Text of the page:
Bridging Social Capital & Systemic Design
By SDXer Nadine Riopel
Lately, I’ve been really taken with the challenge of bridging social capital, and it came up for me again at SDX6: Epic Tries, where I was asked to participate in a panel reflecting on our experiences of trying things, failing, and trying again.
Social capital? I know, it’s jargon. Let me explain.
Bridging social capital represents the ties/relationships between people who are dissimilar. It’s the toughest kind to build, and arguably the most underdeveloped. But so important — without bridging social capital, it can be too easy to forget that our perspective isn’t the only perspective, that the world looks different through the eyes of others, that we can’t design things to work mainly for people who look and think and live like us.
Bonding social capital, the ties between people who are similar, is also important, but relatively easy to build. People who go to the same church, work in the same industry, live in the same neighbourhood — they have bonding social capital. It’s supportive and healthy, as long as it isn’t built on a foundation of us/them, and as long as it’s balanced by enough bridging social capital to prevent the illusion that the group’s worldview is the only valid worldview.
So how can bridging capital be incorporated into systemic design and the work of SDX?
My experience with social lab processes to date is that they tend to be quite intellectual, quite academic (meaning, for people with higher education). There’s a lot of enthusiasm and passion and purpose, but when I try to imagine how it would look to people who are different from those in the room, it starts to take on a bit of a problematic aspect.
In my breakout group, for example, on the value of strong facilitation, we got heavily into analysis of the terms in the question. We got heavily into the idea of using facilitation to push people outside their comfort zone and prompt deep, transformational experiences.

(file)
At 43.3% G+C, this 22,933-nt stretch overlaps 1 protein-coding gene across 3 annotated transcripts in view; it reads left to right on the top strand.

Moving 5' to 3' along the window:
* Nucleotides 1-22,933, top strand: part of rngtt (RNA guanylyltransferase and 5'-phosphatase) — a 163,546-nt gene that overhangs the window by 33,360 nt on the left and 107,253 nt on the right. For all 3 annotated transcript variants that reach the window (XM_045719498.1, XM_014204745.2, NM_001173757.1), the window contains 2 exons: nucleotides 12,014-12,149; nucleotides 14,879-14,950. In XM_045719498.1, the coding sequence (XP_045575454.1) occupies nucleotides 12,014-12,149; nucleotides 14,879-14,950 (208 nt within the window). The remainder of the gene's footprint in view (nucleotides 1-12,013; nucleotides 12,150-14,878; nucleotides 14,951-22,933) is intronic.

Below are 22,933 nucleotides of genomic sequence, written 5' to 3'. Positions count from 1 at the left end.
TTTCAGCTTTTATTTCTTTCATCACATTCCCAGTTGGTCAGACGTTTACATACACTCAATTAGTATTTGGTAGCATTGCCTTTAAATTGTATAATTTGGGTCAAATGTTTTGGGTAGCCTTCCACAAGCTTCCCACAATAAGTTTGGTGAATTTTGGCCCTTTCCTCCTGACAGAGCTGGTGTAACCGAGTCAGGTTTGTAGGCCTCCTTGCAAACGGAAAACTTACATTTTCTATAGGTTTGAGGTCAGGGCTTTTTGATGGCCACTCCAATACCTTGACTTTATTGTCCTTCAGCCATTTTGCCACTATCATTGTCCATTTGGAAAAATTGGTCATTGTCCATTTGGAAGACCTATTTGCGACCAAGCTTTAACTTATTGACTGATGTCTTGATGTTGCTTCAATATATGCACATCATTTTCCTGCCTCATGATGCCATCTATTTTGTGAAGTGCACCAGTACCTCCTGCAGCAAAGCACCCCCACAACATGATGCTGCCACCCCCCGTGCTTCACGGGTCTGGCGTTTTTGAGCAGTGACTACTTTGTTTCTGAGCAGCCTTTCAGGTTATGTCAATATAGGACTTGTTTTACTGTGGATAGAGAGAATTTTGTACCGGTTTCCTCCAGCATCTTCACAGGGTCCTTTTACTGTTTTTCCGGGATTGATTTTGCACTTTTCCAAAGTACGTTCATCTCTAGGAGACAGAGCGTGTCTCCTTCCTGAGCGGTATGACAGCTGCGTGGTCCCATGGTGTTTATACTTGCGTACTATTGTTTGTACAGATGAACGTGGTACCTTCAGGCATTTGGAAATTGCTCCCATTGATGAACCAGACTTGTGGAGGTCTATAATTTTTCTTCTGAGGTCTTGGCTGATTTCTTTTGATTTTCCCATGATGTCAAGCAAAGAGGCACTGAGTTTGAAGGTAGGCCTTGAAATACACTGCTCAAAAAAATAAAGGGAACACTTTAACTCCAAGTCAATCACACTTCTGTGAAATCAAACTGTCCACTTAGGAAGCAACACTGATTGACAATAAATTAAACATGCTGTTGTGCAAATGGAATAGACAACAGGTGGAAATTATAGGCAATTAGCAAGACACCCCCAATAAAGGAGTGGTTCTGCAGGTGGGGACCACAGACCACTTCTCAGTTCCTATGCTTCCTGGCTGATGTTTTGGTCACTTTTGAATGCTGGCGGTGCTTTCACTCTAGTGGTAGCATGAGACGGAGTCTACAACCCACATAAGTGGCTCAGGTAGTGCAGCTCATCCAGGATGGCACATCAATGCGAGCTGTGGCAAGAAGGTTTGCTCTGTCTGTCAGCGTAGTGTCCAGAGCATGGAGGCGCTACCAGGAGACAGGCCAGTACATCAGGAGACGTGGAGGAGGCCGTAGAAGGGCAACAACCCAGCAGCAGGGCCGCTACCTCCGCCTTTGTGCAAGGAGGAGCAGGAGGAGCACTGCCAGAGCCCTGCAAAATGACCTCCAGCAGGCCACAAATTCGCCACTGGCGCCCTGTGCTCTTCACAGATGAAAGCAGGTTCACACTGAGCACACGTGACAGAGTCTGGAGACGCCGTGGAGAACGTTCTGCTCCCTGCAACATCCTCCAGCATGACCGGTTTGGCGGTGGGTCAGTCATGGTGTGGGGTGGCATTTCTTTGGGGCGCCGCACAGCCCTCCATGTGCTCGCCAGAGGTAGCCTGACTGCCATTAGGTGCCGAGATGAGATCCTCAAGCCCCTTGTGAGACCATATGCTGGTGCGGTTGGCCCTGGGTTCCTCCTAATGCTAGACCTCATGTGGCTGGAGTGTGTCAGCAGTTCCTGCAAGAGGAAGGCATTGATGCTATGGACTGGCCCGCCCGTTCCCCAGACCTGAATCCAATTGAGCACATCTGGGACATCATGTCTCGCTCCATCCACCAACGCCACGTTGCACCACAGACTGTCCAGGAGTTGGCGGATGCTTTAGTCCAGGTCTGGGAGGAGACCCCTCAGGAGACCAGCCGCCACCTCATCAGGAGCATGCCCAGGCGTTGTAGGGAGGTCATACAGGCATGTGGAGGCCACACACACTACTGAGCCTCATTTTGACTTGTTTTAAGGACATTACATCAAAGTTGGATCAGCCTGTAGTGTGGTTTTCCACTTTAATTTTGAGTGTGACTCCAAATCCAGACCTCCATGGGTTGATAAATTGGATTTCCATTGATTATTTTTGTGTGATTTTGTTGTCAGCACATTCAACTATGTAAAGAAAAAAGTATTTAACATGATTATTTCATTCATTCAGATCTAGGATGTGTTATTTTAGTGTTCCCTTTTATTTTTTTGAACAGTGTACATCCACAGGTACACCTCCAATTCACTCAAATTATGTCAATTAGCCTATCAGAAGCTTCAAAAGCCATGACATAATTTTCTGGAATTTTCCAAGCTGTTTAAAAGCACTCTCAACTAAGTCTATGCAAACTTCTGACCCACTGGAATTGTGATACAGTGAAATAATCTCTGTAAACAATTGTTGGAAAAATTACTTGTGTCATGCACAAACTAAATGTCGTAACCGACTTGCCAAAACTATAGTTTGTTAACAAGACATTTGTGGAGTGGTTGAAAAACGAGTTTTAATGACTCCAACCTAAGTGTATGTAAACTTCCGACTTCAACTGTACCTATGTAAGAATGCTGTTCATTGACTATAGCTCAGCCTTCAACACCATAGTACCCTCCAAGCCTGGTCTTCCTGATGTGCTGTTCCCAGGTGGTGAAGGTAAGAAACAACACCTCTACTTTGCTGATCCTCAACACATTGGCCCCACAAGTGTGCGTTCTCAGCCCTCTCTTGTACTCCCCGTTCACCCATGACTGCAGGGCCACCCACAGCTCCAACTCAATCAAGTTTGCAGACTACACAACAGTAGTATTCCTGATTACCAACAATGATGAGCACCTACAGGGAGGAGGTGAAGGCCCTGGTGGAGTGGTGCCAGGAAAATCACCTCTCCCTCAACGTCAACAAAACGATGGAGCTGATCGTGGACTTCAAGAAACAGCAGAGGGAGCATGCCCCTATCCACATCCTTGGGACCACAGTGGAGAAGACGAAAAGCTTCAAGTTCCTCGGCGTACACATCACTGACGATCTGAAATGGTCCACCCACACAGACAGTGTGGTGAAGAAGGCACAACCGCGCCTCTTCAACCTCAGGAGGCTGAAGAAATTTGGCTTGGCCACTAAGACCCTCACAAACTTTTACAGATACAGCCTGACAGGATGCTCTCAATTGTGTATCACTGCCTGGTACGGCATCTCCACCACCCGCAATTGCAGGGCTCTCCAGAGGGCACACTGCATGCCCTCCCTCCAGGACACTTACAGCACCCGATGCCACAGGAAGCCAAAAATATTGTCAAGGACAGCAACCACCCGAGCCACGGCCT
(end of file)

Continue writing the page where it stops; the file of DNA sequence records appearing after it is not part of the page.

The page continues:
And all I could think about was the group of people I was about to go and lead in my structured networking meetup: small entrepreneurs, salespeople, newcomers to our community. I imagine the SDX conversation would seem hopelessly esoteric and inaccessible to them. To them, in that context, strong facilitation is anything that enables them to gain the connections and skills they need to build their networks. To me, strong facilitation is anything that gives the group something of value to them — helps them achieve their goals. And that might not be meaningful transformation.
As we nerd out about advanced technique and deep theory, how is that serving regular people who are just trying to get by, who have more prosaic concerns and goals?
Maybe we need that level of discourse in the system somewhere, but where’s the bridge to the blue collar worker or the recent health care grad? Do they need to be involved in those high level conversations to benefit from them? If not, how does that benefit translate?
How do we avoid becoming an ivory tower; translate our intense and profound explorations of topics into something that has impact for everyone? How do we make sure we have enough bridges to other perspectives?
Nadine Riopel is an Edmonton-based facilitator and connector. She is an SDXer “because someone I trust and value asked me to be.” Follow Nadine on Twitter @nadineryeg.